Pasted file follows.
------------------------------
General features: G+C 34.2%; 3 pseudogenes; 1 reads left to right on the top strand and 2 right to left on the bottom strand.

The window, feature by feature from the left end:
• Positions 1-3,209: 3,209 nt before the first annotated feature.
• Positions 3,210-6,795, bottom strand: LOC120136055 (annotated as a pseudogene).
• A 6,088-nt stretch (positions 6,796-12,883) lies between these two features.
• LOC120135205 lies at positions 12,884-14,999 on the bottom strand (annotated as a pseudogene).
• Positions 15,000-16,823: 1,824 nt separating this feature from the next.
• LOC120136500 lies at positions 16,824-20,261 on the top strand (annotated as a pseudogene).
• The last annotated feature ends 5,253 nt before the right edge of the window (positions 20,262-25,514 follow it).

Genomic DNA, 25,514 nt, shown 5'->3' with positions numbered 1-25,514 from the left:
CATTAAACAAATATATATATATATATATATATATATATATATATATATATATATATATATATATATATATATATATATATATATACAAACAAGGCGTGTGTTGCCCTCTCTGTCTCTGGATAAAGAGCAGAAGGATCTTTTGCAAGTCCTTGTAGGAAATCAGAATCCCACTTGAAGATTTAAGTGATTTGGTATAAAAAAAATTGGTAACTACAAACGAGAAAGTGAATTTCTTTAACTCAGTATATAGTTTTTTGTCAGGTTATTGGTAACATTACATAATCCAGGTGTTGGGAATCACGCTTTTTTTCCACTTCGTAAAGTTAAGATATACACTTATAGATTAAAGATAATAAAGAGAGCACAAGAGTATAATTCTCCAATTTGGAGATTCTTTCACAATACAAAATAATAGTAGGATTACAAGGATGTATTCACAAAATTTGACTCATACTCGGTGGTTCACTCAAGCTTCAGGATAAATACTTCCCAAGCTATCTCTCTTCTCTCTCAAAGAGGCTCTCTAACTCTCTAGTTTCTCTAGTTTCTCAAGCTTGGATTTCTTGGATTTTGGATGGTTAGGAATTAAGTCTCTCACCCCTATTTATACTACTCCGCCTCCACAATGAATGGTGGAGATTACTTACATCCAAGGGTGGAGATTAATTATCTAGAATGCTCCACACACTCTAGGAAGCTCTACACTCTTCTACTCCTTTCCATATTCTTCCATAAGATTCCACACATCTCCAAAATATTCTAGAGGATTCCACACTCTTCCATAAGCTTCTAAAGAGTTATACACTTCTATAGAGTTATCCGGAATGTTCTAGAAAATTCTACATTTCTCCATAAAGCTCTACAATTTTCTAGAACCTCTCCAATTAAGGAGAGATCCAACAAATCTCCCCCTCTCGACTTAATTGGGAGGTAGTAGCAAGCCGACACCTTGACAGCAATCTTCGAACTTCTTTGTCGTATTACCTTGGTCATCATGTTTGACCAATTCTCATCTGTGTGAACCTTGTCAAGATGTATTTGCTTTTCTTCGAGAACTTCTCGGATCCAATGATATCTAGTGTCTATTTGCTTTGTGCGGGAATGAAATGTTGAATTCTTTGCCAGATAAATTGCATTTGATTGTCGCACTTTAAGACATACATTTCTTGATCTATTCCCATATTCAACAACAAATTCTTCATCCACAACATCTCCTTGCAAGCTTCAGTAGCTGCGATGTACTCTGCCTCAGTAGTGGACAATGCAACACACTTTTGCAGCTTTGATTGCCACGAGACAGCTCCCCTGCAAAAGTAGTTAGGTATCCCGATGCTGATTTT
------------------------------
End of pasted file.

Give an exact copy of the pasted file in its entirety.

General features: G+C 34.2%; 3 pseudogenes; 1 reads left to right on the top strand and 2 right to left on the bottom strand.

The window, feature by feature from the left end:
• Positions 1-3,209: 3,209 nt before the first annotated feature.
• Positions 3,210-6,795, bottom strand: LOC120136055 (annotated as a pseudogene).
• A 6,088-nt stretch (positions 6,796-12,883) lies between these two features.
• LOC120135205 lies at positions 12,884-14,999 on the bottom strand (annotated as a pseudogene).
• Positions 15,000-16,823: 1,824 nt separating this feature from the next.
• LOC120136500 lies at positions 16,824-20,261 on the top strand (annotated as a pseudogene).
• The last annotated feature ends 5,253 nt before the right edge of the window (positions 20,262-25,514 follow it).

Genomic DNA, 25,514 nt, shown 5'->3' with positions numbered 1-25,514 from the left:
CATTAAACAAATATATATATATATATATATATATATATATATATATATATATATATATATATATATATATATATATATATATATACAAACAAGGCGTGTGTTGCCCTCTCTGTCTCTGGATAAAGAGCAGAAGGATCTTTTGCAAGTCCTTGTAGGAAATCAGAATCCCACTTGAAGATTTAAGTGATTTGGTATAAAAAAAATTGGTAACTACAAACGAGAAAGTGAATTTCTTTAACTCAGTATATAGTTTTTTGTCAGGTTATTGGTAACATTACATAATCCAGGTGTTGGGAATCACGCTTTTTTTCCACTTCGTAAAGTTAAGATATACACTTATAGATTAAAGATAATAAAGAGAGCACAAGAGTATAATTCTCCAATTTGGAGATTCTTTCACAATACAAAATAATAGTAGGATTACAAGGATGTATTCACAAAATTTGACTCATACTCGGTGGTTCACTCAAGCTTCAGGATAAATACTTCCCAAGCTATCTCTCTTCTCTCTCAAAGAGGCTCTCTAACTCTCTAGTTTCTCTAGTTTCTCAAGCTTGGATTTCTTGGATTTTGGATGGTTAGGAATTAAGTCTCTCACCCCTATTTATACTACTCCGCCTCCACAATGAATGGTGGAGATTACTTACATCCAAGGGTGGAGATTAATTATCTAGAATGCTCCACACACTCTAGGAAGCTCTACACTCTTCTACTCCTTTCCATATTCTTCCATAAGATTCCACACATCTCCAAAATATTCTAGAGGATTCCACACTCTTCCATAAGCTTCTAAAGAGTTATACACTTCTATAGAGTTATCCGGAATGTTCTAGAAAATTCTACATTTCTCCATAAAGCTCTACAATTTTCTAGAACCTCTCCAATTAAGGAGAGATCCAACAAATCTCCCCCTCTCGACTTAATTGGGAGGTAGTAGCAAGCCGACACCTTGACAGCAATCTTCGAACTTCTTTGTCGTATTACCTTGGTCATCATGTTTGACCAATTCTCATCTGTGTGAACCTTGTCAAGATGTATTTGCTTTTCTTCGAGAACTTCTCGGATCCAATGATATCTAGTGTCTATTTGCTTTGTGCGGGAATGAAATGTTGAATTCTTTGCCAGATAAATTGCATTTGATTGTCGCACTTTAAGACATACATTTCTTGATCTATTCCCATATTCAACAACAAATTCTTCATCCACAACATCTCCTTGCAAGCTTCAGTAGCTGCGATGTACTCTGCCTCAGTAGTGGACAATGCAACACACTTTTGCAGCTTTGATTGCCACGAGACAGCTCCCCTGCAAAAGTAGTTAGGTATCCCGATGCTGATTTT